JoinRider app screenshot - Create event flow'

2022 · UX Designer @ JoinRider

Share adventures

JoinRider helps digital nomads and travelers share experiences with people around them. Allowing them to split trip costs, reduce their carbon footprint and increase their chances of having remarkable adventures.

However, users struggled to set up events within the app for the activities they wanted to share. I was hired as a freelancer to help improve the app's usability and increase users' trust in the platform.




Getting to know the travelers

I started by talking to users and running usability tests of the current solution. This exploration led us to two distinct kinds of people who want to create events: the host and the explorer.

The first one wants to run events almost as a job. They've been in the location for a while and know their way around it, so they leverage their knowledge to run events that help newcomers discover the area, make connections and settle down.

The explorer is interested in finding people to have adventures together. They want to go places, be active, explore their surroundings, and make friends on the journey.


People mainly use groups in messaging apps to invite others for an activity. But large message groups are messy. Making it difficult for organizers to control who wants to go, charge to cover the activity costs, and keep in contact with participants.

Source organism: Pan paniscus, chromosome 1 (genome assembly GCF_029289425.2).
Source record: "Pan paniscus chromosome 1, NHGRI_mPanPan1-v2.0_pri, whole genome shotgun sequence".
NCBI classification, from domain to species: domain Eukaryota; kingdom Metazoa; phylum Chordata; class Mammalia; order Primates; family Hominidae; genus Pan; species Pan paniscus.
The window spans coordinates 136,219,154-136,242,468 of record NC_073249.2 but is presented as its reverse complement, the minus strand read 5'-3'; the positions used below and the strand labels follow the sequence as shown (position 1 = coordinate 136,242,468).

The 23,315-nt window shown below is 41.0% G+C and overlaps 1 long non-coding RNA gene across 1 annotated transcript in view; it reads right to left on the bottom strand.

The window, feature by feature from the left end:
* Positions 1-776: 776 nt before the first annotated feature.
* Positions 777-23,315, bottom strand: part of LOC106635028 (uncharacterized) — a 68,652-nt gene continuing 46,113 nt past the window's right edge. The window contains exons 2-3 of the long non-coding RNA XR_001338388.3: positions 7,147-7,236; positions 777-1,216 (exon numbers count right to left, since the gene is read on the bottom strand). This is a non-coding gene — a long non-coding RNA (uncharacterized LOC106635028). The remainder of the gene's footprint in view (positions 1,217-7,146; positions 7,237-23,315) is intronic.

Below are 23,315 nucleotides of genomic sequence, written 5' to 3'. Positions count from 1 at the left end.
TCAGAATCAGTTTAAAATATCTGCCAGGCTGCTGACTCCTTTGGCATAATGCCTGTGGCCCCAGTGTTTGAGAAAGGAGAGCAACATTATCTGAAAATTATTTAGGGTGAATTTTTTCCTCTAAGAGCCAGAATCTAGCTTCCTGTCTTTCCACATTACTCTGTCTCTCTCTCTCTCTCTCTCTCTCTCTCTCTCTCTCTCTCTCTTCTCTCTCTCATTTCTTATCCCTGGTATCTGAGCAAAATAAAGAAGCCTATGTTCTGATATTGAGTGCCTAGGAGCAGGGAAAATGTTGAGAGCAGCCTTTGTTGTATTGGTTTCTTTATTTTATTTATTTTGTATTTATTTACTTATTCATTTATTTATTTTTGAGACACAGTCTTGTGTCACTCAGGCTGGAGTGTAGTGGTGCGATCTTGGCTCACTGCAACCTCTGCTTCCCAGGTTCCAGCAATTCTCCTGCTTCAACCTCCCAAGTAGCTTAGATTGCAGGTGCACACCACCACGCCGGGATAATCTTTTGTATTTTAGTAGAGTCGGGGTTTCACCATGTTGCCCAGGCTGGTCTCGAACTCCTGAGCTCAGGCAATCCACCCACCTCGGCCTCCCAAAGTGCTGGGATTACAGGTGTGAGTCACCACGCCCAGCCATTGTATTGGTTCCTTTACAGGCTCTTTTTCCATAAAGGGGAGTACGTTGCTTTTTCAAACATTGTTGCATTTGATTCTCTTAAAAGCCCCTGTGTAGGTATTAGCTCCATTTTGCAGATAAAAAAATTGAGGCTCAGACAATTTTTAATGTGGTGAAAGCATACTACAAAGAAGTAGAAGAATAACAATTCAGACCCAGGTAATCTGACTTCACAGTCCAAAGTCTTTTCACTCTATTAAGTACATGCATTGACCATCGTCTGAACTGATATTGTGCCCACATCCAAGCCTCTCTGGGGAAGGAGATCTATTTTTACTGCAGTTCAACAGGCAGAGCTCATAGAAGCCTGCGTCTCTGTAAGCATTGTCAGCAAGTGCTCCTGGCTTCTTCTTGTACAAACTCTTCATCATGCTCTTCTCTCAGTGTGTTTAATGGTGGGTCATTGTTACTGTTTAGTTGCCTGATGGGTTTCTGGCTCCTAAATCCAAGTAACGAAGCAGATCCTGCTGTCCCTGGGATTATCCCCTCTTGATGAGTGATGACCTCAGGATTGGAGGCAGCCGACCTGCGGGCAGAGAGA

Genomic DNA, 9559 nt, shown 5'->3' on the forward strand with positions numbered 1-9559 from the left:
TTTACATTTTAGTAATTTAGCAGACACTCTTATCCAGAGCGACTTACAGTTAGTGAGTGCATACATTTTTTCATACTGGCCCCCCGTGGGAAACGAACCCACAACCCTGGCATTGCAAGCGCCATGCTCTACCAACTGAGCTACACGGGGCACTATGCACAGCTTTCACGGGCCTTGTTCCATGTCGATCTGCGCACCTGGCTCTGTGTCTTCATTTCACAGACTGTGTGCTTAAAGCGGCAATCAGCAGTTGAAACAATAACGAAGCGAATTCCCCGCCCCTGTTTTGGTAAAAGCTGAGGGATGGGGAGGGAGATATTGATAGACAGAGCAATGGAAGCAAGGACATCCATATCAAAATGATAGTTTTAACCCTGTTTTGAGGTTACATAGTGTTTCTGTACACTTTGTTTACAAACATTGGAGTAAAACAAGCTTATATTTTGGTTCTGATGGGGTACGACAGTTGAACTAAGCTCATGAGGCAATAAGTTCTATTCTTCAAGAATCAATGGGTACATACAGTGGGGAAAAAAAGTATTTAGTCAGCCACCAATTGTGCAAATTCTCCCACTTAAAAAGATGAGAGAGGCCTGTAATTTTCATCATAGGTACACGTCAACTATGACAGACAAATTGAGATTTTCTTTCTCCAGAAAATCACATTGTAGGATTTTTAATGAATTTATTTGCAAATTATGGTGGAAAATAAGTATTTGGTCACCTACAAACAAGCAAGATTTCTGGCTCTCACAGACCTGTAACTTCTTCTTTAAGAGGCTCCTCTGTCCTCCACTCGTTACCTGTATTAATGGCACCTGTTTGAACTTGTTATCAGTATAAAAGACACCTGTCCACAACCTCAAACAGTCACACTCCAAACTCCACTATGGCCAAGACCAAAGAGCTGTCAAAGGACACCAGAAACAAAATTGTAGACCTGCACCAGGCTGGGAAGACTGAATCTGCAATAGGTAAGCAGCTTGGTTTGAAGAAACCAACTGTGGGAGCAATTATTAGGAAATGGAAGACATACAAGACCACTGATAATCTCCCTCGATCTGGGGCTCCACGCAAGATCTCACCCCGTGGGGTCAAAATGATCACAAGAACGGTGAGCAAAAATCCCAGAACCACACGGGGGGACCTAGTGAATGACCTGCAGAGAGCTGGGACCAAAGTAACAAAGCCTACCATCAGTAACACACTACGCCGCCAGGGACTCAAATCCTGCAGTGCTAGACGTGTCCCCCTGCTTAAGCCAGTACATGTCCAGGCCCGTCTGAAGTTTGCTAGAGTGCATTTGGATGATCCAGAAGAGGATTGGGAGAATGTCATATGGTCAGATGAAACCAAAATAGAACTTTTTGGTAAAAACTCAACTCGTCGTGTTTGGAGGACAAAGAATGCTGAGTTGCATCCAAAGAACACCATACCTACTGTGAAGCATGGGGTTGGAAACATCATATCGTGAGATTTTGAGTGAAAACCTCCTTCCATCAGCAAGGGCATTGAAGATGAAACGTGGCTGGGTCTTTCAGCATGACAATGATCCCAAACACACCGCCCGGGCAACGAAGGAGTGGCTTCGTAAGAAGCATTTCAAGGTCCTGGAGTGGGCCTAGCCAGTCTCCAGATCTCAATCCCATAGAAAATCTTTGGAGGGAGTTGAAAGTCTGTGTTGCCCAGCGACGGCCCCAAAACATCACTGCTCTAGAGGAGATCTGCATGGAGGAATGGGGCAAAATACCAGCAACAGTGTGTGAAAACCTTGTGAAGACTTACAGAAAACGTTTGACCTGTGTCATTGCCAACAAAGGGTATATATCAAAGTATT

Experience map

Experience map - How people were handling events without JoinRider

Users liked that with JoinRider, the payments, seat availability, and cancelations were all automatically handled. But during the tests, they showed some confusion while creating events. People struggled to fill out the number of participants, add costs, and select the appropriate parameters for the event. For them, the setup form felt tedious and unpolished.

What users were saying

Defining the challenge

Armed with our understanding of users, I gathered the JoinRider team to define the new solution's boundaries. We started by aligning on the user's goal and needs:

User's goal

When digital nomads/travelers find an activity they need/want more people to do, they want to invite people along to find companions.


  • Share new activities easily - avoid friction on inviting people
  • Have precise control of costs to show participants they are being fair. For the JoinRider team, this translates in:
    • Fixed costs - a fixed amount per person
    • Split costs - an amount divided among participants
    • The ability to make some costs optional (e.g., alcoholic drinks at a party event)
  • Effortlessly accept payments and manage people joining an activity
    • People we interviewed mainly use Paypal to pay for the events but would also like to use credit cards.
  • Set up a clear cancelation policy to avoid any possible friction.

Exploring solutions

Given the user's goal and needs, I began defining all the essential inputs to create a new event and sketched flows and possible ways to fulfill them.

Iterating on feedback from the team, I understood the need to handle some edge cases. For example, when offering to share a ride, users may already have a guest coming along; or a host might only be able to make the event happen if there is a minimum number of participants. How can we account for those required edge cases when creating an event, and how do we make it straightforward for people to understand?